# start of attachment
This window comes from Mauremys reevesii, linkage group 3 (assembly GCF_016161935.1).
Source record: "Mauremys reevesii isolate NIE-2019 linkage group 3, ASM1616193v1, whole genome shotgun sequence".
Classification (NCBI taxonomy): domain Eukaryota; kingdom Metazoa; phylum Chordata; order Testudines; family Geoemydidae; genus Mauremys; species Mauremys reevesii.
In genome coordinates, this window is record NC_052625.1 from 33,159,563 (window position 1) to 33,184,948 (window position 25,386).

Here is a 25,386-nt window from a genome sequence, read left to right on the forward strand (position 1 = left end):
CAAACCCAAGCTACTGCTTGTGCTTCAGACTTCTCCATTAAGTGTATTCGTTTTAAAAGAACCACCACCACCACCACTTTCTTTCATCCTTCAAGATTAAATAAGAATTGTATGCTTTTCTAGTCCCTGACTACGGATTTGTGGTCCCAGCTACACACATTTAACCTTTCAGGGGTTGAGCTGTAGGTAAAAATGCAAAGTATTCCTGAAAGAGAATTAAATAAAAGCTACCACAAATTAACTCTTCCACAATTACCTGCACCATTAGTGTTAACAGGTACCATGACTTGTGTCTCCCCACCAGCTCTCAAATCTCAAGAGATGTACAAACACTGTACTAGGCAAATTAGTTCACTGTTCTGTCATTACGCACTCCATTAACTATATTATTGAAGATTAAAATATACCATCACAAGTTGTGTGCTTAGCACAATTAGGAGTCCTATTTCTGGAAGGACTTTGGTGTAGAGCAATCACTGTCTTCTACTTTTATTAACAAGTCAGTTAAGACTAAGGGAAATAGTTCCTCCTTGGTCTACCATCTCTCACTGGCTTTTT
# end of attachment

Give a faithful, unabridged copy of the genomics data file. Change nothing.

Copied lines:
This window comes from Mauremys reevesii, linkage group 3 (assembly GCF_016161935.1).
Source record: "Mauremys reevesii isolate NIE-2019 linkage group 3, ASM1616193v1, whole genome shotgun sequence".
Classification (NCBI taxonomy): domain Eukaryota; kingdom Metazoa; phylum Chordata; order Testudines; family Geoemydidae; genus Mauremys; species Mauremys reevesii.
In genome coordinates, this window is record NC_052625.1 from 33,159,563 (window position 1) to 33,184,948 (window position 25,386).

Here is a 25,386-nt window from a genome sequence, read left to right on the forward strand (position 1 = left end):
CAAACCCAAGCTACTGCTTGTGCTTCAGACTTCTCCATTAAGTGTATTCGTTTTAAAAGAACCACCACCACCACCACTTTCTTTCATCCTTCAAGATTAAATAAGAATTGTATGCTTTTCTAGTCCCTGACTACGGATTTGTGGTCCCAGCTACACACATTTAACCTTTCAGGGGTTGAGCTGTAGGTAAAAATGCAAAGTATTCCTGAAAGAGAATTAAATAAAAGCTACCACAAATTAACTCTTCCACAATTACCTGCACCATTAGTGTTAACAGGTACCATGACTTGTGTCTCCCCACCAGCTCTCAAATCTCAAGAGATGTACAAACACTGTACTAGGCAAATTAGTTCACTGTTCTGTCATTACGCACTCCATTAACTATATTATTGAAGATTAAAATATACCATCACAAGTTGTGTGCTTAGCACAATTAGGAGTCCTATTTCTGGAAGGACTTTGGTGTAGAGCAATCACTGTCTTCTACTTTTATTAACAAGTCAGTTAAGACTAAGGGAAATAGTTCCTCCTTGGTCTACCATCTCTCACTGGCTTTTT